HP KM 1Kehry and Jaret taught me a lot about collaboration. I learned how, for me, being so close to the words on the page made it difficult to be as receptive to their interpretations as I should have been. As a director, I may have veto rights, the vision/shape, but the actors are the ones who add the dimension.

The second production was directed by Angie Toomsen and featured Matthew James as Horatio and Kehry, again, as Hamlet. It was my submission to the first TCR Underground Festival and we ended up taking this show all the way to the AACTFest regional competition. I knew that it was best for the show to be under someone else, who wasn’t as close to the material as I had been. Angie was the perfect person to head up this project. Through Angie directing, Matthew & Kehry acting their pants off, and all of us workshopping the piece, we created a very different – but equally beautiful – interpretation of the script. It was a reminder to me that any piece can engage a different journey, utilize different motivations, and yet still end up with the intended message. Proving that live theatre is exactly that, ALIVE. To have been a part of that exciting process was unlike anything I dreamed.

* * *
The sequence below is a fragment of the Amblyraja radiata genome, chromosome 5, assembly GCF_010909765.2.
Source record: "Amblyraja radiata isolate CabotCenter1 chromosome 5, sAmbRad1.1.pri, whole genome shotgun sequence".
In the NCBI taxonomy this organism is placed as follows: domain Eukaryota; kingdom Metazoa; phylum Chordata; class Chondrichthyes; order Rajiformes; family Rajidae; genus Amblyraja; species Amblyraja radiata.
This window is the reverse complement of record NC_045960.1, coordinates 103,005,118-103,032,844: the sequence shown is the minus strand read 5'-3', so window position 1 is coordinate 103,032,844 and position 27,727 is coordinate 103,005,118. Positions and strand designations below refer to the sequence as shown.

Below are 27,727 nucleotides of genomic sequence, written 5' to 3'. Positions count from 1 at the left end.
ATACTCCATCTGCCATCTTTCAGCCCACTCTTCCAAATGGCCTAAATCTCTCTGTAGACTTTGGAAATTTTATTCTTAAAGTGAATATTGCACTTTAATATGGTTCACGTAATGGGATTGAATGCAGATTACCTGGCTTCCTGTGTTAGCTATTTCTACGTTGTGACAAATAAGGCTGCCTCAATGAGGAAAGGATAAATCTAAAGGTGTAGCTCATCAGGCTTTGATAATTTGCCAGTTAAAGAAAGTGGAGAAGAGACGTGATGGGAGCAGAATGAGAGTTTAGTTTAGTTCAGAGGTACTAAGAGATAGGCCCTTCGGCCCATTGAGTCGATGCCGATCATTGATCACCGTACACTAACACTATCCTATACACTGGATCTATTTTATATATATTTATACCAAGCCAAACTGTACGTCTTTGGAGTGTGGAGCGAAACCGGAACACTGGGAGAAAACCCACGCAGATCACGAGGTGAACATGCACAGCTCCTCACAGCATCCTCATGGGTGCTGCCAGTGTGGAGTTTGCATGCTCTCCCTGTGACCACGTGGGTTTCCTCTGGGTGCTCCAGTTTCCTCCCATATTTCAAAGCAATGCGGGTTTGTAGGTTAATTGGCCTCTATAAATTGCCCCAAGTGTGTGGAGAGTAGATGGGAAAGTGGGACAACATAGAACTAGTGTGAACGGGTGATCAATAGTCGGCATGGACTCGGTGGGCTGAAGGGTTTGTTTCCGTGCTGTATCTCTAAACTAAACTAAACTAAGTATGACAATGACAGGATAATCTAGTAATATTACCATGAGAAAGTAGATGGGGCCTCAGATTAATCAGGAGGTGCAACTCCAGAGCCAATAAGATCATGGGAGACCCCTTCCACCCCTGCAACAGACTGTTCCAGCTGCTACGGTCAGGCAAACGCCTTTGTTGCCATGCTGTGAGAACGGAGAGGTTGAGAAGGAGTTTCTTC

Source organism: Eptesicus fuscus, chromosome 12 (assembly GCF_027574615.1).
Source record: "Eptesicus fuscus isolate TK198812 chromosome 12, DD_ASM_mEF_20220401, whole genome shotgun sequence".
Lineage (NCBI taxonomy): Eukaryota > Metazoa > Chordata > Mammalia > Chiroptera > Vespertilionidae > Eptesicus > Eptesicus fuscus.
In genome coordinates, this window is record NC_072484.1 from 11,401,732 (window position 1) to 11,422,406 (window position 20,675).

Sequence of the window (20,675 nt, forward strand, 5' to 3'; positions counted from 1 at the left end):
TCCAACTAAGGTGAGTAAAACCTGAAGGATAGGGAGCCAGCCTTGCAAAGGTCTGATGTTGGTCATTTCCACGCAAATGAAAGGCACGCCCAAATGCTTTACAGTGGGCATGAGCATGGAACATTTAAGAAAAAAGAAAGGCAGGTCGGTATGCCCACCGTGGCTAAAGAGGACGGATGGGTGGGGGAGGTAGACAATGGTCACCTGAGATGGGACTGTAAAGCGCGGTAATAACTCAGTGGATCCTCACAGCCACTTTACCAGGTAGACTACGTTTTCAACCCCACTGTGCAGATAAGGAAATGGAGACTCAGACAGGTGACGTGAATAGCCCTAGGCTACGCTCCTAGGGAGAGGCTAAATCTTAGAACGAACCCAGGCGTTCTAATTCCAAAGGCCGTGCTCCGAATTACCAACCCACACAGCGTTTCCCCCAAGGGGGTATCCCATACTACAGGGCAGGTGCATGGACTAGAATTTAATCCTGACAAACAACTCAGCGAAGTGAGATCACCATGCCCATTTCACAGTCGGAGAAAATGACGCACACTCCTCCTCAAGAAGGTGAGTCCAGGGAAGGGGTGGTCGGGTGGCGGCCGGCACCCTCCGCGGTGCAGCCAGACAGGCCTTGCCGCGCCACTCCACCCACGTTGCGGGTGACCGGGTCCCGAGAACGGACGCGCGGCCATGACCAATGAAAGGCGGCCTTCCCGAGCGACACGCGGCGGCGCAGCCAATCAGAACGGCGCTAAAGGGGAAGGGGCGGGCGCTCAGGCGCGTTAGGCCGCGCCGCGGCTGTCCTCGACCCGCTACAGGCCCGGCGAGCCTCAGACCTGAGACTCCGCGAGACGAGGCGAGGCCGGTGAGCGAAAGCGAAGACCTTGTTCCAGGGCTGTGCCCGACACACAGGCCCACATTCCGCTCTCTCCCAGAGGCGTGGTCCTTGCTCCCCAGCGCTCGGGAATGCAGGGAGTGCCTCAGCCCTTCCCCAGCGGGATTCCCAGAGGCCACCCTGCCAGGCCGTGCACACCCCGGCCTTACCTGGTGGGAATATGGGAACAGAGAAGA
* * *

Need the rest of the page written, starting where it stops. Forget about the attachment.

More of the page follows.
Also, because of this experience, I became much closer to Angie and Matthew. They are both now an essential part of my family here.

Bus Stop by William Inge. ICCT, 2009.
My “First” Acting Experience

Who would have thought this gal would be playing a role Marilyn Monroe played? Yeah, me either. But, for some reason it happened and I am so grateful it did! The group of people involved in this production were just the tops. All wonderful humans with great chemistry (not to mention it was one of only two times I’ve gotten to share the stage with Kehry-we were newly married when we auditioned). Also, I got to eat a bunch of donuts. What’s not to love?

The biggest thing for me, though, was that this was the very first time where I really felt like I could do this “acting thing”. Where I could fall into someone very different from me (more different than I thought I was capable of at the time, at least) and feel like I could actually maintain some organic qualities in my performance. No, it wasn’t perfect each night, but it was consistently closer than I’d experienced up until that point. I finally felt like I had something to offer on the stage. Like, I could do justice to a character, to my fellow actors, and to the audience. I didn’t feel like I was just faking it anymore. I felt like I was acting. Like I was making art. And that was very cool.